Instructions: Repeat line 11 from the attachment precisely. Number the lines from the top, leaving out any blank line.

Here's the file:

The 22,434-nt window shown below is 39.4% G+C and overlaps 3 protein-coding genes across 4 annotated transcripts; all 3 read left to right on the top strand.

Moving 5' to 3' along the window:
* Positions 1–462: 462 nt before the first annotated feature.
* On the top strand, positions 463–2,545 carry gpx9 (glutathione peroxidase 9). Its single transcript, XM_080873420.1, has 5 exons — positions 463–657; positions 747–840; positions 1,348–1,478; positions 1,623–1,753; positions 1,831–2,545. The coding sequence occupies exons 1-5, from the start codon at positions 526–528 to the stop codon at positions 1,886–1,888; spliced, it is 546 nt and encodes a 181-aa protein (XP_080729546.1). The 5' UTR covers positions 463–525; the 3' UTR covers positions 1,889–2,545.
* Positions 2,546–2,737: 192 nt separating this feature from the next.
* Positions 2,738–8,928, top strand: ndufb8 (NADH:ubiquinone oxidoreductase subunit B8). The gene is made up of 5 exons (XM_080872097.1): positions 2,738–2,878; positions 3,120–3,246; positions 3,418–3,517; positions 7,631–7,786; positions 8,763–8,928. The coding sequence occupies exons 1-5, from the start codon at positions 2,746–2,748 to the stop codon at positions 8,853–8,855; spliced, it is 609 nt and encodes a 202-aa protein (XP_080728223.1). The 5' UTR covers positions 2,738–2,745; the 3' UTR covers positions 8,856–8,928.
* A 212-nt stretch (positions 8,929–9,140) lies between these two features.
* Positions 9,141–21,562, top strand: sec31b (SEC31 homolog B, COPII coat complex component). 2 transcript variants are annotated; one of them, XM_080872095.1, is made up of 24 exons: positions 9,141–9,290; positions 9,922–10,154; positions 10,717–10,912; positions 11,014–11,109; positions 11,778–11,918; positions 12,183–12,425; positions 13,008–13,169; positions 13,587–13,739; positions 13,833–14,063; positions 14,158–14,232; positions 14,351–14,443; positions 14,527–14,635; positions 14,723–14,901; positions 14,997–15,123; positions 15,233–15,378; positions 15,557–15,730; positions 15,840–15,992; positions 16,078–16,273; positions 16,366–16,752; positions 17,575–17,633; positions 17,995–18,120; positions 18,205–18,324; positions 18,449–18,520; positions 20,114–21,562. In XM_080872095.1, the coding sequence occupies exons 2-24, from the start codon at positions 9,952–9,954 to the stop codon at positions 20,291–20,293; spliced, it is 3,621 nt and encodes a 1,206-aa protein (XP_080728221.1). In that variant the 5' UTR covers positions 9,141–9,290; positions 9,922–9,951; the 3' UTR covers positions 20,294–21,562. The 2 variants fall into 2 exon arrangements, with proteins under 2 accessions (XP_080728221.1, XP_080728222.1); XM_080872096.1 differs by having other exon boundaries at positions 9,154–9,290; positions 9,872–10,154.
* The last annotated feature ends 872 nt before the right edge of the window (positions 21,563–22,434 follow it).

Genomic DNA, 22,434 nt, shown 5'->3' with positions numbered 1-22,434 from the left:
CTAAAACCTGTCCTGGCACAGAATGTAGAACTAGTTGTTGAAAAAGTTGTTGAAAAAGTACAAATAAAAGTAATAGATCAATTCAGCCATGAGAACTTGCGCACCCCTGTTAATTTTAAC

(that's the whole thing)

CTAAAACCTGTCCTGGCACAGAATGTAGAACTAGTTGTTGAAAAAGTTGTTGAAAAAGTACAAATAAAAGTAATAGATCAATTCAGCCATGAGAACTTGCGCACCCCTGTTAATTTTAAC